Apparently, when he used both “he” and “she” pronouns to describe himself in an interview, he was talking about the Jungian concept of “animus” and “anima” and the idea that all people had male and female aspects to themselves. I do know that, when I decided to do a month of nonbinary, genderqueer, etc., people, he was one of the automatic choices because what a lot of us had read was “Billy Dee Williams comes out as genderqueer.” People had suggested that I should shift my schedule so that every third week would be for nonbinary and genderfluid people, and the search for someone who fits the criteria for this column with whom to replace Williams and the fact that I am writing about him anyway will tell you why I am not going to be doing that. Instead, if there is a prominent genderqueer person to write about, I will take the week away from men, who can spare being talked about for a week.
Perhaps one of the reasons the story spread so much was that Billy Dee Williams was, in the ’80s, one of the sexiest men in existence. Even today, at 84, he is not an unattractive man. When he walked out and introduced himself to Princess Leia, there was more than a hint that he would happily get to know her in the most intimate sense possible. No few people, regardless of gender identity and sexuality, would have been perfectly willing to take him up on that. I was three when that movie came out, so obviously I wasn’t one of them, but the fact that he’s forty years older than I am doesn’t exactly prevent me from finding him attractive now.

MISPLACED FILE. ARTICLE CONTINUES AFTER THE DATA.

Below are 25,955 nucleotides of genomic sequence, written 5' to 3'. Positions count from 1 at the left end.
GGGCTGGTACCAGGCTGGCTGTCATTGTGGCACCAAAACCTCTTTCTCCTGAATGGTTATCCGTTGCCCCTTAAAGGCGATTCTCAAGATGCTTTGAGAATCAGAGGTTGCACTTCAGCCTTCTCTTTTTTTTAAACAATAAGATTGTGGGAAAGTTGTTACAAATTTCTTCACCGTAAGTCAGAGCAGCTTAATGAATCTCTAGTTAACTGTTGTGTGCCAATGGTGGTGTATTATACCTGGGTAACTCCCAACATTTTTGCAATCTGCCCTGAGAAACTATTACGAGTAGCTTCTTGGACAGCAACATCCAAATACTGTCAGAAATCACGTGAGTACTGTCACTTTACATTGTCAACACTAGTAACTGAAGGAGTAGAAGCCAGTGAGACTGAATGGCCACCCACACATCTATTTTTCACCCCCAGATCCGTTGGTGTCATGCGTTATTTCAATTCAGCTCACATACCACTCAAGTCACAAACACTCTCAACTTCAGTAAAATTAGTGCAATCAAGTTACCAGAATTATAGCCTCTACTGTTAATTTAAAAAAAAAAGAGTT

And, of course, he’s not an untalented actor. While it’s true that quite a lot of people mostly just know him as Lando, there’s much more to him than that. He’s been acting on the stage since 1945, which is doubly impressive since he was born in 1937, though The Firebrand of Florence closed after about a month. Still, he’s done a lot of stage, a lot of film, a lot of TV. He has done action, drama, comedy, and pretty much everything else you can think of.
He went to the La Guardia High School of Music & Art and Performing Arts, and I’m sure you’re imagining him as a burgeoning actor at the time. But you are wrong, as I was when I had that image. He had, as it happens, found the role of “Page” boring. His mom volunteered him for it. No, he was a painter. He is still a painter. He acts now and loves acting, but whether he wants to die onstage reciting a soliloquy or before an easel with a brush in his hand, he cannot say. And just for variety, he sings, too.
He’d never heard the term “genderqueer” before people used it to describe him. He denies that it applies to him and suggests instead that we read more Jung. The fact is, the main reason I think people seized on the idea that he was not purely male-identifying is that there are so few famous people who don’t identify as solely male or solely female. Having the talented, sexy, accomplished Billy Dee Williams as genderqueer would be a nice thing to point to, someone wonderful to identify with. After all, there are not a lot of famous people with that identification that we know of.